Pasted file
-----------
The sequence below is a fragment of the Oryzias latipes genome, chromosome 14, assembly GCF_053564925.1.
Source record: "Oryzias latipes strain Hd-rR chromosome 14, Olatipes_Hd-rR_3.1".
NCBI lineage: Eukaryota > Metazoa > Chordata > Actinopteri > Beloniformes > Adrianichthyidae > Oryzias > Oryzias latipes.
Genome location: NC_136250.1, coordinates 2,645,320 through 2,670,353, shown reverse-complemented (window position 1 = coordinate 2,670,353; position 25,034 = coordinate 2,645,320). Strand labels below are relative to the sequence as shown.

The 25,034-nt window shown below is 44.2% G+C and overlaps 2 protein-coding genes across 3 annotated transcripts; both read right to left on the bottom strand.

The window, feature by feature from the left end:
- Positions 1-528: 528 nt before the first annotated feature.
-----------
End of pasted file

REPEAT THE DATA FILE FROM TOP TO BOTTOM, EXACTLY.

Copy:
The sequence below is a fragment of the Oryzias latipes genome, chromosome 14, assembly GCF_053564925.1.
Source record: "Oryzias latipes strain Hd-rR chromosome 14, Olatipes_Hd-rR_3.1".
NCBI lineage: Eukaryota > Metazoa > Chordata > Actinopteri > Beloniformes > Adrianichthyidae > Oryzias > Oryzias latipes.
Genome location: NC_136250.1, coordinates 2,645,320 through 2,670,353, shown reverse-complemented (window position 1 = coordinate 2,670,353; position 25,034 = coordinate 2,645,320). Strand labels below are relative to the sequence as shown.

The 25,034-nt window shown below is 44.2% G+C and overlaps 2 protein-coding genes across 3 annotated transcripts; both read right to left on the bottom strand.

The window, feature by feature from the left end:
- Positions 1-528: 528 nt before the first annotated feature.